More Kirby Krackle

Tales of the Unexpected #18
Tales of the Unexpected #18 (October 1957) “The Man Who Collected Planets”, art by Jack Kirby

In a comment to my previous post (Kirby Krackle) Ger Apeldoorn remarked on the existence of another Kirby Krackle prototype. Unfortunately Ger was unable to provide the specific comic that it appeared in. Perhaps he meant the one that was recently brought to my attention (thanks CL), “The Man Who Collected Planets” from Tales of the Unexpected #18 (October 1957). The Kirby Krackle prototype also appears on the cover (which Kirby did as well) but I find the splash page a better example of this technique. I have previously dismissed some of the supposed Kirby Krackle prototypes (based on techniques used to indicate smoke), but how does this new (for me) contender stack up? Well it is composed of rounded (but not circular) spots, there is a tendency to form clusters, they are meant to depict energy (although more of a simmering than a high energy) and there is a cosmic connection (he is after all an alien). So while it is not perfect Kirby Krackle it is so close to the real thing that it makes a perfect prototype.

When I wrote a serial post on Kirby’s Austere and related inking styles I included a chapter on his DC work (Jack Kirby’s Austere Inking, Chapter 7). Unfortunately at the time I had access to a limited portion of that work and so I could only make some provisional conclusions. Now I am able to examine a much better selection of Kirby’s DC material but I have yet to do a careful review so my observations must still be considered as tentative. My belief is that the art for “The Man Who Collected Planets” as well of the cover was inked by Jack Kirby himself. Perhaps the best indications that this was Kirby’s inking can be found in the last panel of the image provided above. Observe the rather blunt but well controlled brushwork, the scalloped inking pattern own the man’s shoulder and the use of short brushwork arranged into strings. So the credit, if the reader accepts this as a true Kirby Krackle prototype, belongs to Kirby.

Tales of the Unexpected #18
Tales of the Unexpected #18 (October 1957) “The Man Who Collected Planets” page 3 panel 5, art by Jack Kirby

As I described above, the Kirby Krackle prototype surrounding the alien figure is used to describe a simmering energy and not the high energy that true Kirby Krackle depicts. The lower energy level drawn by Jack is quite appropriate for his subject. However the story includes art where much higher energy levels are shown, as for example the panel from page 3 shown above. As can be seen this Kirby Krackle prototype is even closer to the real thing. The dots are more irregular in size and they form more obvious clusters. Personally I cannot see how anyone could claim this is not a perfectly good prototype from which true Krackle was developed.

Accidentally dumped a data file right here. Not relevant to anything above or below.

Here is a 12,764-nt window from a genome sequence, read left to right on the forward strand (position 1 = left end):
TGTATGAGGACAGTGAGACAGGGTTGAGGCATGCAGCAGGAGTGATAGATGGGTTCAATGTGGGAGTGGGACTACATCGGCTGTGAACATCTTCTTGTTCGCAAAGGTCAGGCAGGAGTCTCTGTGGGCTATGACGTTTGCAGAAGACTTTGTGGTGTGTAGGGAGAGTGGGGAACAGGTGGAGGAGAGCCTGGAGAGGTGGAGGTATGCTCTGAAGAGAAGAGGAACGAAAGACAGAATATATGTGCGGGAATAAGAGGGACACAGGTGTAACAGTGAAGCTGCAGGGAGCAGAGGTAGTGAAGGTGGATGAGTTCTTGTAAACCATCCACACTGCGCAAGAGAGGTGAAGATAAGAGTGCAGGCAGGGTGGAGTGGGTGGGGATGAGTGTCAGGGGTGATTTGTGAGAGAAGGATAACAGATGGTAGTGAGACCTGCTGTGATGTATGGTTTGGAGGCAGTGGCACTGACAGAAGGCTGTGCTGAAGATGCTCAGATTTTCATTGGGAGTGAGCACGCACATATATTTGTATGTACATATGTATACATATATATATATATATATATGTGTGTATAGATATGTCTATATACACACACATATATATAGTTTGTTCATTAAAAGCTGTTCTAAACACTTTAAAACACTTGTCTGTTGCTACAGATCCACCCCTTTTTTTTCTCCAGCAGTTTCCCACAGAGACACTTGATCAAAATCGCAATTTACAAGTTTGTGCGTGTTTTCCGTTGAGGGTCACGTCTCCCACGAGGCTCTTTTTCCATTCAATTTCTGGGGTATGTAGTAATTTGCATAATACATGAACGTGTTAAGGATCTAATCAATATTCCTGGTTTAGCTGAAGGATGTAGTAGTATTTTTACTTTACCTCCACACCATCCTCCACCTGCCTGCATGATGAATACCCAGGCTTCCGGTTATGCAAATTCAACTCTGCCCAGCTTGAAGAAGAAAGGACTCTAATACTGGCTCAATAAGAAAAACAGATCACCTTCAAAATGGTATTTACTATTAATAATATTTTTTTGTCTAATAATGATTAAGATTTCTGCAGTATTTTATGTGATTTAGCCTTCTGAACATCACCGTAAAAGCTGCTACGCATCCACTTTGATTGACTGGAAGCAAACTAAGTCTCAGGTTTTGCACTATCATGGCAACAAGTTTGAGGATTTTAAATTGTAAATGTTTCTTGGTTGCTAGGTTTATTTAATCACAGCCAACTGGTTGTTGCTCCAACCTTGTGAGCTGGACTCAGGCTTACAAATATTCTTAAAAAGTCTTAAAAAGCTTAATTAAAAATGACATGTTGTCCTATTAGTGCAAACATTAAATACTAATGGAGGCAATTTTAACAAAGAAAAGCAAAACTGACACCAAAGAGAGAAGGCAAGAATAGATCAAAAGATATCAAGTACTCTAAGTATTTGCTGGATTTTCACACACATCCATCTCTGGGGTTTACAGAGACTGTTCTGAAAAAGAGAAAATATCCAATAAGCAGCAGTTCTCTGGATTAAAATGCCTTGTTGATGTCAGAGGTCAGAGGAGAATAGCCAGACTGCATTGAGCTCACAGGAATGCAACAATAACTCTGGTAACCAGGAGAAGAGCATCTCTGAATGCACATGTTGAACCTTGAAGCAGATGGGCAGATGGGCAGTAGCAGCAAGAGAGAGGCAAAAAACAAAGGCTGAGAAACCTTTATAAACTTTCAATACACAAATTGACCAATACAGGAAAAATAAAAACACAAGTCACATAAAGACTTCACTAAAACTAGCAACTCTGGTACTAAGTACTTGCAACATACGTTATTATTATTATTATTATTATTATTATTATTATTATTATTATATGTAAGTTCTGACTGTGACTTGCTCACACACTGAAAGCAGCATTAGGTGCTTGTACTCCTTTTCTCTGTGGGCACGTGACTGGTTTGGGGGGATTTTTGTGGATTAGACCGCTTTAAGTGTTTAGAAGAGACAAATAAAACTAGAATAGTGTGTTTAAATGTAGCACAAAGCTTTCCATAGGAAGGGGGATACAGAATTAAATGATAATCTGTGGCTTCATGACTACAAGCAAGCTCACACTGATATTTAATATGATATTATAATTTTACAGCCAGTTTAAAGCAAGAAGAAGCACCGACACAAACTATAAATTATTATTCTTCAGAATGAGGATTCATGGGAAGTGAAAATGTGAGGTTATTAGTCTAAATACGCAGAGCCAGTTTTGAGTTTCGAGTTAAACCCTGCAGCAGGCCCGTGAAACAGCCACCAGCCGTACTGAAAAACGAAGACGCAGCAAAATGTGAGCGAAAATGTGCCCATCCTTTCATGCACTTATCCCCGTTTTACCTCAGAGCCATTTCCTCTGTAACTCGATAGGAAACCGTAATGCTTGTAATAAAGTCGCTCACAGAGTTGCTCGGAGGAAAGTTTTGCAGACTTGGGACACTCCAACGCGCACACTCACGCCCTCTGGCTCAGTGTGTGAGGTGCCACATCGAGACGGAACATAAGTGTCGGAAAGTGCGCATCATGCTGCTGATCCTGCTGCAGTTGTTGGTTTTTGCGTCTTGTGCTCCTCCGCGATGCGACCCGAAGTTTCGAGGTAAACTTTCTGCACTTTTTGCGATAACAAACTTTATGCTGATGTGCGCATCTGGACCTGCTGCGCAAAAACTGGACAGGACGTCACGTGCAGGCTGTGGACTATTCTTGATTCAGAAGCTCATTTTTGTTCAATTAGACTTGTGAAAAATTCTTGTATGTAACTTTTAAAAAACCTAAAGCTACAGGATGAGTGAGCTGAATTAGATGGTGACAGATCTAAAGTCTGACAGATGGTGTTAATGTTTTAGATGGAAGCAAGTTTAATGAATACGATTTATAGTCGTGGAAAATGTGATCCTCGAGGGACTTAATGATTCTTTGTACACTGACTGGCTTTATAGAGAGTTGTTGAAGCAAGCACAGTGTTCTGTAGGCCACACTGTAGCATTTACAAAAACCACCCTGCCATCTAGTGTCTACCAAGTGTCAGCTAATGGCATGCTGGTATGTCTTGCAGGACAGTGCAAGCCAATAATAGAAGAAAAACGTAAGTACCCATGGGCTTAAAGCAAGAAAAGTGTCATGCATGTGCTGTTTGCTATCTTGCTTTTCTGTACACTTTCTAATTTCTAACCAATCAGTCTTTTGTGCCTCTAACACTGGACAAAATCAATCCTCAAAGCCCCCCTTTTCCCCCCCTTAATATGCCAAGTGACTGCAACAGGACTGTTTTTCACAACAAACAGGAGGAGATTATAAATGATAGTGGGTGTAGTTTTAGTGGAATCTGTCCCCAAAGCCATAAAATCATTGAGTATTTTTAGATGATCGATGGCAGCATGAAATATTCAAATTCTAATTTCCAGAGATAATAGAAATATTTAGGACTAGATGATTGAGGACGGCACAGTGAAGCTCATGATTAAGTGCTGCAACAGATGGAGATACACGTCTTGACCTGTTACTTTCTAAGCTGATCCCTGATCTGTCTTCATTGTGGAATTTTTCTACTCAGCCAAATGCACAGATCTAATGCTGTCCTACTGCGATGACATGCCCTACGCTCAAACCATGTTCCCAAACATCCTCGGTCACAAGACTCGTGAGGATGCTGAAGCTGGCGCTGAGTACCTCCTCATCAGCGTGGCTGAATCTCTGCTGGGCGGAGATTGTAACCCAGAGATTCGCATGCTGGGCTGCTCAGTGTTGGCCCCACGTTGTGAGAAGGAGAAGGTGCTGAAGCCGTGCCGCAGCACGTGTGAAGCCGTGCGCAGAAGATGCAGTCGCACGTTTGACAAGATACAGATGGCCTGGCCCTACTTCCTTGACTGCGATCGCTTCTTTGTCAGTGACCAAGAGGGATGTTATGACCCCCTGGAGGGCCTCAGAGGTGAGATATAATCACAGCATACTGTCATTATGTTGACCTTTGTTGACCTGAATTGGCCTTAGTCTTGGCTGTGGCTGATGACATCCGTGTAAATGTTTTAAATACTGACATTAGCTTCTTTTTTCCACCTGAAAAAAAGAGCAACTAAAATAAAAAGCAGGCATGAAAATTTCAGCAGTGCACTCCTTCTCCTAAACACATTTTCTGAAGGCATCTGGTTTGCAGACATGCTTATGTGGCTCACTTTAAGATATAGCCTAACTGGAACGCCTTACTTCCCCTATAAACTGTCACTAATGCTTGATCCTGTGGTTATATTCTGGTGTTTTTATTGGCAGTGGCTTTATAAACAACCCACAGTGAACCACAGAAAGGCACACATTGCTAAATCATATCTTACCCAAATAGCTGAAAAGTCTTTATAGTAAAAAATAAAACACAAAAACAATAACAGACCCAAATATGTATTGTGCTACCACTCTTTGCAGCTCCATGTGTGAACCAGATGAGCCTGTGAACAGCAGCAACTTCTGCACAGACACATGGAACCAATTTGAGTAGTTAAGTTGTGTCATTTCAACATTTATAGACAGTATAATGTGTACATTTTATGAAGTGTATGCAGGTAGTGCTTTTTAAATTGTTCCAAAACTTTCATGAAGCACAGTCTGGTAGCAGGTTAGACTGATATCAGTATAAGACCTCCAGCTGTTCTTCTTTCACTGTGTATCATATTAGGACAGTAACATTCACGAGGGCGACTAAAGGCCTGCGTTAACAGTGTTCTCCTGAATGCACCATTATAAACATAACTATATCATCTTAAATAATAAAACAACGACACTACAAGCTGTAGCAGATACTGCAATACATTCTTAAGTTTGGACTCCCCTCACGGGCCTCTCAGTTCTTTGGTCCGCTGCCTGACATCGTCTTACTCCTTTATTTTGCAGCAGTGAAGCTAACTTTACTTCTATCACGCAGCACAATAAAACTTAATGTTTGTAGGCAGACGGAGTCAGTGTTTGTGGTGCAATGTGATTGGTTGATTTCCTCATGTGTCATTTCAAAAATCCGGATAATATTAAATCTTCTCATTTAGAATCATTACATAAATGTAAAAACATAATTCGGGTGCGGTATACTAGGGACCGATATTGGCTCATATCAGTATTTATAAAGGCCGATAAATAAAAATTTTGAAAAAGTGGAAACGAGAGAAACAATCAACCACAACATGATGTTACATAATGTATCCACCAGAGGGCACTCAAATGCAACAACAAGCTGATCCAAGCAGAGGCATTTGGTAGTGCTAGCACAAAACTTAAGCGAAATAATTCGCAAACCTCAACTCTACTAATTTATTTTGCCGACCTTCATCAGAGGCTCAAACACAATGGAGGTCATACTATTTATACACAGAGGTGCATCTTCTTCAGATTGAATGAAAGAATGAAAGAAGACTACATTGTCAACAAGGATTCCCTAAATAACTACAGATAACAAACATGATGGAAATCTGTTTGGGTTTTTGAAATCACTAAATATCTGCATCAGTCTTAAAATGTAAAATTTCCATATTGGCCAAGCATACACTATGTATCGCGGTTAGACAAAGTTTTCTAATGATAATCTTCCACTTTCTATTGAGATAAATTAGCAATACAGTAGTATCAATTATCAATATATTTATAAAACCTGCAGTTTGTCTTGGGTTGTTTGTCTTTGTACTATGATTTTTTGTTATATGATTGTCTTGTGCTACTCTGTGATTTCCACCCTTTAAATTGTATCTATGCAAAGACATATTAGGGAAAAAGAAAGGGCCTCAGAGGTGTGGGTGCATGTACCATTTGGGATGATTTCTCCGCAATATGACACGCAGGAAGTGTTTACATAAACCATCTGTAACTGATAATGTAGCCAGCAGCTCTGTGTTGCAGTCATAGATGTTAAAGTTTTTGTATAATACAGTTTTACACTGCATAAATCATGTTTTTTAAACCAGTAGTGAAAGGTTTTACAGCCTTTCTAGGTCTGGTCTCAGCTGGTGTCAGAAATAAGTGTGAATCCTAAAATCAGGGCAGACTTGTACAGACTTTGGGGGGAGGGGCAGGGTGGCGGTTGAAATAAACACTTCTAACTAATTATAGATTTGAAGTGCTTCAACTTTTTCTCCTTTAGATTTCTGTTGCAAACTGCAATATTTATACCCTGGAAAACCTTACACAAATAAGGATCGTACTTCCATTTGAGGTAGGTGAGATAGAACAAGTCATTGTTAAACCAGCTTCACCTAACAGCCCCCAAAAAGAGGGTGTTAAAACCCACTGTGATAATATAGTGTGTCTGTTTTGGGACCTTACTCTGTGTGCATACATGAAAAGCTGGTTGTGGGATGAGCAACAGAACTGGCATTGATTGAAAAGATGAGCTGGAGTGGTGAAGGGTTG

Tales of the Unexpected #18
Tales of the Unexpected #18 (October 1957) “The Man Who Collected Planets” page 5 panel 5, art by Jack Kirby

I cannot resist providing another panel to show that my previous example of the Kirby Krackle prototype was no accident. While I fully accept this as a prototype, that by no means negates my claim that the example I provided from Captain 3-D (Kirby Krackle) was a Krackle prototype. Far from it, I believe it only strengthens my claim. The DC example is just what would be expected as a step intermediate between the earlier Captain 3-D (1954) and the full blown Krackle that Jack started using in 1968. Only small changes needed to go from the primitive version from Captain 3-D to the better (but still not perfect) version in the DC story. This means that I still maintain that Joe Simon was probably responsible for originating what would later become called Kirby Krackle.

One thought on “More Kirby Krackle

  1. Ger Apeldoorn

    I was busy doing other stuff this week, so I couldn’t go back to my stack of DC books, but you have found a better sample than the one I intended. I had seen this one, but didn’t remember it. My sample was as I said a burning man, but this is much better. If only because for the burning man the cover was not done by Kirby himself and therefore lacks the krackle technique for his flames. Although I find your Simon theory interesting, I can’t escape the thought that Jack developed this style of inking after seeing photo’s of sunbursts… developing it into a technque to draw ‘live’ energy. Certainly something that grew over time, as you have shown here.

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